Animals are a distraction to canophiliac crew members.

Your crew is bound to fall in love with the animal talent. There’s nothing you can do to avoid this. It’s going to cause days to be shorter the talent’s ego to sky-rocket. Try to keep your crew in line and your production running smoothly by spreading rabies rumors.

 Animals are too pure. We don’t deserve them.

Movie sets are filled with bad people and unjust motivations. Everyone is out for themselves and their wallets and nothing else. Except for animals. They’re on set because they love us and we force them to be there. And while they’re often the best part of any movie they’re in, they rarely receive the credit they deserve. Where are the Dog Academy Awards? Why has no cat ever been nominated for best leading actor/actress? There is simply not enough representation in today’s media!


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I hope that you now see the benefits (and dangers) of working with animals on movie sets. They bring a wealth of enthusiasm to the production and can make the most difficult days so much more bearable. But they should never be taken advantage of. Work with animals that you trust and trust you back. Like your dog or your cat or turtle or parakeet or chinchilla or whatever. Collaborate with them to strike a balance between your vision and their personal experiences. Treat them with care and dignity. Love them unconditionally. And for the love of god, please don’t kill them off for cheap plot advancements!

 See Mr. Finch in Half Bath and Cobblestoned!

On The Hot Dog by Reese Hayes

The year is 1931.  Some whipper-snapper of a production assistant is bored with his lockup on the corner of Hollywood and Mulholand. He knows the production is nearing the end of the day and decides to play a prank on the walkie channel. 

“Next shot up is the martini!” he shouts into every PA and AD’s earpiece. 

An annoyed 2nd 2nd quickly responds, “Who the hell is this and what the hell does that mean?”

“It means the next shot after this is out of a glass!”  Laughter erupts among the PAs and The Martini Shot is born, announcing the final shot of the day for generations of moviemakers to come… Or so the legend has it. 

To this day, the martini is generally followed by a beer or a glass of whiskey from that location’s nearest watering hole.  Just the words “Martini’s up” can bring butterflies to a crew member’s stomach.  The end is near and you can finally let loose and unwind after a long day of terrible acting and improper working conditions.  But who actually likes martinis? I tried one after watching 18 James Bond movies in a row, and I’ve got to say… the dude has shit taste in alcohol.  Martinis are gross, so we at Dashing Agent choose not to use that terminology for our favorite shot of the day. We call it… The Hot Dog.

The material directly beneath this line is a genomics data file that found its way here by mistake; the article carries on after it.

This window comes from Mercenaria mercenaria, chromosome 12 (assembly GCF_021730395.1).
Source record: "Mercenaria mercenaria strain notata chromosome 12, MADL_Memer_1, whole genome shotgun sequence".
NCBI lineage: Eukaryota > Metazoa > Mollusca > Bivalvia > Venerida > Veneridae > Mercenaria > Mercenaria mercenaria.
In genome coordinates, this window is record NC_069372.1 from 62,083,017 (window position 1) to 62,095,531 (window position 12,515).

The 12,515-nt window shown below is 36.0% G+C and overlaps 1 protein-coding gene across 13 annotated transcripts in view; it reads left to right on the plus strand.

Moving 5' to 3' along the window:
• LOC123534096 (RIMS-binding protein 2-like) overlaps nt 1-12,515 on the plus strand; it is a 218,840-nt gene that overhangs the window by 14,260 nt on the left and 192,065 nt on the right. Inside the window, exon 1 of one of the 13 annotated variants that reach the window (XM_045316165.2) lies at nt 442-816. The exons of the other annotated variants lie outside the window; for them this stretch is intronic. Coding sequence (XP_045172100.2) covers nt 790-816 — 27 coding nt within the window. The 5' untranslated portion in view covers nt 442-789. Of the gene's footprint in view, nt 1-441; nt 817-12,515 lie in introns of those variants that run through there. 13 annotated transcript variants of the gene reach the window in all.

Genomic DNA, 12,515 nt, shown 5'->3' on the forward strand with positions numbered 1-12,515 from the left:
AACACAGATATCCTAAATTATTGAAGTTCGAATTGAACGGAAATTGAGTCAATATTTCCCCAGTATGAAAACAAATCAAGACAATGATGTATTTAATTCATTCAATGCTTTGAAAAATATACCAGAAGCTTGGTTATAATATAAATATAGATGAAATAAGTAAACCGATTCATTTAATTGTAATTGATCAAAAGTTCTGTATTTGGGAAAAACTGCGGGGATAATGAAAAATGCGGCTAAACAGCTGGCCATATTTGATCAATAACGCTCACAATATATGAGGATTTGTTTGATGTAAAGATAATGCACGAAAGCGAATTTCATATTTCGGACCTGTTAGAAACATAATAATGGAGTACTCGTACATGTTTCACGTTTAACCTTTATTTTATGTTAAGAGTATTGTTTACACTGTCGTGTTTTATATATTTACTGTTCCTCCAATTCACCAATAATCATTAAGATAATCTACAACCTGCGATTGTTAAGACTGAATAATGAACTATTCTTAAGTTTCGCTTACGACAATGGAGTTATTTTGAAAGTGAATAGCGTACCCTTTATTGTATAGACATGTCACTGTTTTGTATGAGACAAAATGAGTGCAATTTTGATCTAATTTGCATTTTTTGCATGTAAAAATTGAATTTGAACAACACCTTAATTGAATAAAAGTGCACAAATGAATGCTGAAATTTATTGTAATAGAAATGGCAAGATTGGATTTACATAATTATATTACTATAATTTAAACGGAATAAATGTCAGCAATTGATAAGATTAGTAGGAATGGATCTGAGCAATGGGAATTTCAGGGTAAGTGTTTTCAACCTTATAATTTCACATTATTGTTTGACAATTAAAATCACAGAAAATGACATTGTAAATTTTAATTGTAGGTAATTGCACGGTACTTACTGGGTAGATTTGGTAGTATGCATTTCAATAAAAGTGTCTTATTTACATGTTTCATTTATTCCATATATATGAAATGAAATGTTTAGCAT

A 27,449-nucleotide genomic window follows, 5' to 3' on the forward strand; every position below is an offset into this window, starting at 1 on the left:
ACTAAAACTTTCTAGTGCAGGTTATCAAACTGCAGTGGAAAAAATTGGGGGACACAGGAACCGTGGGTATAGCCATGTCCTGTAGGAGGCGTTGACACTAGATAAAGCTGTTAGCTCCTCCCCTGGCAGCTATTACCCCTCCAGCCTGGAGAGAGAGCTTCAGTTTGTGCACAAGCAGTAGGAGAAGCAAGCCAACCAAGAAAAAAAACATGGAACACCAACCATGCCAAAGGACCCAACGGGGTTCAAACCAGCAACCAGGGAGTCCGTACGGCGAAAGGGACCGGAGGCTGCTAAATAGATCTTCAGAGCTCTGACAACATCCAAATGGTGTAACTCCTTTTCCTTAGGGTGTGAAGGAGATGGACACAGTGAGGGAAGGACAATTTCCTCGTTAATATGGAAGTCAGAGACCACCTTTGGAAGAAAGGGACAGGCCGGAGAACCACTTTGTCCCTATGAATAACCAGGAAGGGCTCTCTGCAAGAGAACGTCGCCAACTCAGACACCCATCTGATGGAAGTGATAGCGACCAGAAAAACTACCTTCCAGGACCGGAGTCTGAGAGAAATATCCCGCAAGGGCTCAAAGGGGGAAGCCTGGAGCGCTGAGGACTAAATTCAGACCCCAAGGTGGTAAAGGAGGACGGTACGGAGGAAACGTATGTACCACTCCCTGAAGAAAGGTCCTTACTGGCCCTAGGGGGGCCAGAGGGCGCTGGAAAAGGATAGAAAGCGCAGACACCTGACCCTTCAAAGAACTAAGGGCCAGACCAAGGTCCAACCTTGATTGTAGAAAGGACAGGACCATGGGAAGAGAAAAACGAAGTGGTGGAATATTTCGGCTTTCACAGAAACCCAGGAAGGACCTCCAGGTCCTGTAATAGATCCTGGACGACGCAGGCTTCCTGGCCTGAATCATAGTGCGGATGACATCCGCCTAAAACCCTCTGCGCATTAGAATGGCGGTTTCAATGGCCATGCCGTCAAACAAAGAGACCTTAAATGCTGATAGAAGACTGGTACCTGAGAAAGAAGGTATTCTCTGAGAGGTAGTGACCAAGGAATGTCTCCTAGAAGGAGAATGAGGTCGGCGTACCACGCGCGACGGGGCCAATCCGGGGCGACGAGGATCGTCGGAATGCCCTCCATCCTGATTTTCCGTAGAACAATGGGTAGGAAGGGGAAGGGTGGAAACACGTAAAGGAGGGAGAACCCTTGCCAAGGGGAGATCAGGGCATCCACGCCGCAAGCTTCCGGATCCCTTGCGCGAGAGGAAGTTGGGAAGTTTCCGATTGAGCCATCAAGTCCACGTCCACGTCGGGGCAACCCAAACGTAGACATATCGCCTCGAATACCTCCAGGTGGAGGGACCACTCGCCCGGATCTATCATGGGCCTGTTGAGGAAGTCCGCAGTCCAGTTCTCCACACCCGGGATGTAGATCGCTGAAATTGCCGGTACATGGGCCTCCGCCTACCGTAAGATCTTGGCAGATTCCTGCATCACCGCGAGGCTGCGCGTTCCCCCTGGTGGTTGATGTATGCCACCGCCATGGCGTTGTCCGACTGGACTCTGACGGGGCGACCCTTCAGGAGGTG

Why, you ask? I thought I made it pretty clear, but it’s because we like to eat hot dogs after a long shoot. Or a short shoot. Or really any time of the week. Luckily we shoot our movies in our backyard (the Regent Square neighborhood in Pittsburgh) and have quick access to D’s Six Packs and Dogz, arguably the best hot dog restaurant in the 412.  They refuse to sponsor us, but jokes on them cause we’ve filled out at least half a dozen punch cards. That’s a lot of free hot dogs! 

When asked about Cobblestoned’s now famous Hot Dog tradition, DP Daniel Kusnir said, “I don’t think I’d keep working on Cobblestoned if it weren’t for the Chihuahua Dog!”

Local talent, Eric Swader had something similar to say about D’s deep fried dogs, “The best part of my Cobblestoned experience was the fried hot dogs at [D’s]. They’re called sizzlers and they’re the best hot dogs I’ve ever had. Like maybe ever, just so good.”

Director and star of Cobblestoned, Reese Hayes who may or may not be referring to himself in the third person said, “The best hot dogs I’ve ever had came right after a productive day on Cobblestoned. Something about running through the woods on drugs makes those dogs divine.”